booking the first meeting

The right meeting can be the event that takes your business to the next level. You gotta take a lot of them, and you often have to take the initiative yourself. Consequently, you need to approach your meeting prospect according to certain rules – depending on who they are compared to you. Use this mini-guide for determining how to approach the wooing process of the first business date.

What you have to keep in mind when you want to take a meeting with a person are the hierarchies that you both you as business person and your respective companies are in. As provocative as this may seem (tell-me-your-title-and-I-will-tell-you-your-worth and that kind of stuff) we are also aware that everybody is prioritising his time and can only take so many meetings.

To determine the relationship between you and your meeting prospect your can use our handy graph. A short introduction is in order:

You have two axis; your level in the hierarchy, which is a combination of you own role and the clout of your company, as well as your prospect’s hierarchical level.

Example: a VP of a large company can be higher in the combined hierarchy than a CEO of a small startup. Thus, you have to juggle these parameters when analysing where on the graph you arrive.

The Peer Line

As you can see on the graph, the graph gives us three possible combinations:

  • You want to meet with someone above you in the hierarchy (they are the rock star)
  • You want to meet with someone below you in the hierarchy (they are the rookie)
  • You want to meet with someone on the same level the hierarchy (you are peers)

Let’s dive into the three scenarios:


Meeting with the rock star


So you want to meet with somebody, who is above you – naturally, this is the toughest meeting to book. You know that they are in high demand, and that they are highly selective when it comes to the people that they choose to take a meeting with. You have to ‘sell’ to them that it’ll be worth their time.


Leverage your network

Many rock stars don’t respond to a meeting request from somebody they don’t know unless they have gotten an introduction from a trusted contact. Therefore you should always see if you have mutual connections and if this is the case you’ll have to ask the contact that makes the most sense – either because that person is trusted by the rock star, or because they are in a relevant industry making the introduction more business-related, rather than just a friend to another friend a favour. An obvious strategy you should keep in mind is to select a mutual contact, who perceives you as a rockstar in your respective relationship, increasing the odds that you get a killer intro. In general, introduction ensures that the rock star actually considers your request.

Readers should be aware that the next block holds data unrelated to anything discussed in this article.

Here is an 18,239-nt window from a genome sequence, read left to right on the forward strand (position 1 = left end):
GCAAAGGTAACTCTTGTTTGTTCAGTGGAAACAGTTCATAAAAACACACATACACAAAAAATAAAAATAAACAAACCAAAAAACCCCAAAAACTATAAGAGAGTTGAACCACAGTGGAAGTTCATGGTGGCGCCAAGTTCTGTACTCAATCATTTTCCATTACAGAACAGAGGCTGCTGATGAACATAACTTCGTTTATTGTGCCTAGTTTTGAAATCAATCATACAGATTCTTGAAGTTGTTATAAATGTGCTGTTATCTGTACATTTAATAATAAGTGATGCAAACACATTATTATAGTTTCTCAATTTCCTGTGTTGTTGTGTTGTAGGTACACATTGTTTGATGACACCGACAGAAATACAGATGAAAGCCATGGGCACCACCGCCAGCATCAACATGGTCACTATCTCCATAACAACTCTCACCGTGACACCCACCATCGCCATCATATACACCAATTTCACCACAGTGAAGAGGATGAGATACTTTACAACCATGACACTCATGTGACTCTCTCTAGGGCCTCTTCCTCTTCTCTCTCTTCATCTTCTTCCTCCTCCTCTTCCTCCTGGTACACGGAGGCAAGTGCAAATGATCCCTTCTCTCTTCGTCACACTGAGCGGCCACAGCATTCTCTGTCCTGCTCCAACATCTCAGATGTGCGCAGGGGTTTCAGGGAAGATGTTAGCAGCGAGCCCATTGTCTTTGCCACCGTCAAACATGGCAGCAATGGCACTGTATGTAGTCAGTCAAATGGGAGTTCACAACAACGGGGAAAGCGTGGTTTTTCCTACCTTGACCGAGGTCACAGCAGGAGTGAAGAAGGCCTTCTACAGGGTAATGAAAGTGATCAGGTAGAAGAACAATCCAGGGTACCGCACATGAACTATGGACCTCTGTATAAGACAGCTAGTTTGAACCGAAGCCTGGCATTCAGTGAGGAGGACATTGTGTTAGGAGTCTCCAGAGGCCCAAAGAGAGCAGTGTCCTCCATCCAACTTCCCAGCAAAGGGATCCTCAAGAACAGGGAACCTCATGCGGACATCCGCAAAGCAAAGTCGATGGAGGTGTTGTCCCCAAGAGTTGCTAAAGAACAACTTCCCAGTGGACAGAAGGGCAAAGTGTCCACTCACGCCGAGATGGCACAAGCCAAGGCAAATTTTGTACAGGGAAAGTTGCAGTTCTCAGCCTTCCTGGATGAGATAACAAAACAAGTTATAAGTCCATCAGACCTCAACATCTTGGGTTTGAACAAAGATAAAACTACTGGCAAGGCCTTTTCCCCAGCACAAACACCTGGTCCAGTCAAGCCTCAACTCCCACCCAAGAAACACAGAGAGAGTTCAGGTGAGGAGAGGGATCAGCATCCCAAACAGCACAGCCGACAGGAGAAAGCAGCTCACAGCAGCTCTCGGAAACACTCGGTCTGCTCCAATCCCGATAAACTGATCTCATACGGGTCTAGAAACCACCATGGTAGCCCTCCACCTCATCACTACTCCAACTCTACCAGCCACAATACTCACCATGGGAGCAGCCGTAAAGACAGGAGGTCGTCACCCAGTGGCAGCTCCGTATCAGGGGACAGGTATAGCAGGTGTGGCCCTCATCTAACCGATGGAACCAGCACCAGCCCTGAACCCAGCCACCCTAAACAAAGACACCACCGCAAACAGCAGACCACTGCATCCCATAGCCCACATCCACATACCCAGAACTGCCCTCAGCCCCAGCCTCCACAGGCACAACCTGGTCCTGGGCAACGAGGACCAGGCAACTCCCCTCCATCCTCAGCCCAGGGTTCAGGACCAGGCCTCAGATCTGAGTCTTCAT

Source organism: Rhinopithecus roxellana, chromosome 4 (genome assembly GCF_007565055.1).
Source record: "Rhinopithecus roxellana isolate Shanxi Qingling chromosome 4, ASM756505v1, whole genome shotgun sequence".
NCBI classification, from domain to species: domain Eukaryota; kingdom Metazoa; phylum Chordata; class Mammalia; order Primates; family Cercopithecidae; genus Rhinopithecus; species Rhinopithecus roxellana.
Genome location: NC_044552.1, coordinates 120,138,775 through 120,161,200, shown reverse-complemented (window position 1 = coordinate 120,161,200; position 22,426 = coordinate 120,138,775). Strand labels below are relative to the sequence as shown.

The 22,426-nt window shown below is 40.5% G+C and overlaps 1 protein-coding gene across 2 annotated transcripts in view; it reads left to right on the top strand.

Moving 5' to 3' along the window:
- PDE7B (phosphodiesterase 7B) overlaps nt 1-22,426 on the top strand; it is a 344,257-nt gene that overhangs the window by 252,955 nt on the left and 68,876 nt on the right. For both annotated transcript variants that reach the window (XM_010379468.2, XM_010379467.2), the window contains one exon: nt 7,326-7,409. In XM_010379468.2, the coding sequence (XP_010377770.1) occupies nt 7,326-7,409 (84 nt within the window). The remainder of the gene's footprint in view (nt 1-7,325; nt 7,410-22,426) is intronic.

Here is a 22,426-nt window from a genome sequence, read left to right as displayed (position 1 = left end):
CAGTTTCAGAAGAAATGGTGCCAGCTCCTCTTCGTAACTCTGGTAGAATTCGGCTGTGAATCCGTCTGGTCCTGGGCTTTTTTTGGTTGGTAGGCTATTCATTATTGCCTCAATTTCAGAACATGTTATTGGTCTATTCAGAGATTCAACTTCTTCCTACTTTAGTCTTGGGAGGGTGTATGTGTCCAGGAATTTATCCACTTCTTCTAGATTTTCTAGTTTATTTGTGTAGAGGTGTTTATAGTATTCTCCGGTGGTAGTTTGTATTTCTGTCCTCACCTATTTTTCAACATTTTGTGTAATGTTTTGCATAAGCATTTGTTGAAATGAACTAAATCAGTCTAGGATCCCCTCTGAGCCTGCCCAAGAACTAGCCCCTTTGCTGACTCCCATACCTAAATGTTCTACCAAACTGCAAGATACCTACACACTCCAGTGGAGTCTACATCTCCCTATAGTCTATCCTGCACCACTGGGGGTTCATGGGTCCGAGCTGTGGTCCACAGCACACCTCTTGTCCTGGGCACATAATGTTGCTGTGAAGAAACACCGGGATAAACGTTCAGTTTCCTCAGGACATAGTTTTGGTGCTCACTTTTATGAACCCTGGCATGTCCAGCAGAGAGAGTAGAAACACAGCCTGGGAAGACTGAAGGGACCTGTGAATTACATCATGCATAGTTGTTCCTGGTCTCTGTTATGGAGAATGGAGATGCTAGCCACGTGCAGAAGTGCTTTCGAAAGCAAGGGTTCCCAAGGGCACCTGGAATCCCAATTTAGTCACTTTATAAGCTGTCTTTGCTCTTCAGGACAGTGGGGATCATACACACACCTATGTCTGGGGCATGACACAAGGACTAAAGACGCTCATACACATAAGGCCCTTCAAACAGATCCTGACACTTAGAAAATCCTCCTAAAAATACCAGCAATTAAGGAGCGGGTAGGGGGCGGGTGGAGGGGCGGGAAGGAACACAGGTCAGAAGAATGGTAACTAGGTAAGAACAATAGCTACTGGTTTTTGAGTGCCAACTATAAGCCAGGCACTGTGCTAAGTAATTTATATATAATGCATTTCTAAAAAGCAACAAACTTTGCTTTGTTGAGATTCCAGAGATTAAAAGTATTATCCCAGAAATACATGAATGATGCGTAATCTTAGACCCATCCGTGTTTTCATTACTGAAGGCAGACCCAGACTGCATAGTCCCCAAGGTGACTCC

Explain the ‘why’

Since the rock star doesn’t know you, you need to explain briefly who you are, and why a meeting makes sense. Not to you, more importantly, why it’s relevant for them. Briefly write why your business is interesting to them, balancing between enough information to explain the main elements, and briefly enough to ensure that they in fact read the entire thing.

Just letting them know that you find them interesting and want to pick their brain is seldom enough, unless you have gotten hell of an introduction.


Make it worth their time

Rock stars are busy people, and you want to let them know that a meeting with you will not take too much of their time. At least if they don’t find meeting you that interesting after all – yes, that’s a possibility. Asking for a lunch meeting has a minimum duration of 60 minutes, potentially 45 minutes too long.

Use the word ‘quick’ when asking for the meeting. A quick coffee sounds less of a commitment and you are making it easy to say yes. Suggest the location to be their office, or the coffee bar next door to them, so their combined time is at a minimum. Remember, this is only the first date – even during the time it takes to consume a quick coffee you’ll be able to appear so interesting that you can book the second meeting much easier, and potentially take more of the rock star’s time next time.


Explain the process